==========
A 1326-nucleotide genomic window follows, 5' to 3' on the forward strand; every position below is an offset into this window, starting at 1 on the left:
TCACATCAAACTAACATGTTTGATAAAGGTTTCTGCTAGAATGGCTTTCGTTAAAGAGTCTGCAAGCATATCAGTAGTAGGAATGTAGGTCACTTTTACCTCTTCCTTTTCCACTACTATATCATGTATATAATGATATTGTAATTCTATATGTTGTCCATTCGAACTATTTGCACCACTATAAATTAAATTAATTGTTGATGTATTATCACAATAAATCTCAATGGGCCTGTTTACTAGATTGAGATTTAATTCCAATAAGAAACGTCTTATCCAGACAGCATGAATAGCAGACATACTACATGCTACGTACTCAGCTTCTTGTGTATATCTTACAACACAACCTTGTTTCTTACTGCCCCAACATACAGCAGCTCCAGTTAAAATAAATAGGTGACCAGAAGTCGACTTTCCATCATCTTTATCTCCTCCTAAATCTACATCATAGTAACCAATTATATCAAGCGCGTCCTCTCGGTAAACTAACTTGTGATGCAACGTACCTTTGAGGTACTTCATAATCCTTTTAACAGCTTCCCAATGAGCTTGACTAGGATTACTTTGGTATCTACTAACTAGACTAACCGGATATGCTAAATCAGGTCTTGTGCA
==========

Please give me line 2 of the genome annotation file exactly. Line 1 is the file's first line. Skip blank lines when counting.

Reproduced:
TCACATCAAACTAACATGTTTGATAAAGGTTTCTGCTAGAATGGCTTTCGTTAAAGAGTCTGCAAGCATATCAGTAGTAGGAATGTAGGTCACTTTTACCTCTTCCTTTTCCACTACTATATCATGTATATAATGATATTGTAATTCTATATGTTGTCCATTCGAACTATTTGCACCACTATAAATTAAATTAATTGTTGATGTATTATCACAATAAATCTCAATGGGCCTGTTTACTAGATTGAGATTTAATTCCAATAAGAAACGTCTTATCCAGACAGCATGAATAGCAGACATACTACATGCTACGTACTCAGCTTCTTGTGTATATCTTACAACACAACCTTGTTTCTTACTGCCCCAACATACAGCAGCTCCAGTTAAAATAAATAGGTGACCAGAAGTCGACTTTCCATCATCTTTATCTCCTCCTAAATCTACATCATAGTAACCAATTATATCAAGCGCGTCCTCTCGGTAAACTAACTTGTGATGCAACGTACCTTTGAGGTACTTCATAATCCTTTTAACAGCTTCCCAATGAGCTTGACTAGGATTACTTTGGTATCTACTAACTAGACTAACCGGATATGCTAAATCAGGTCTTGTGCA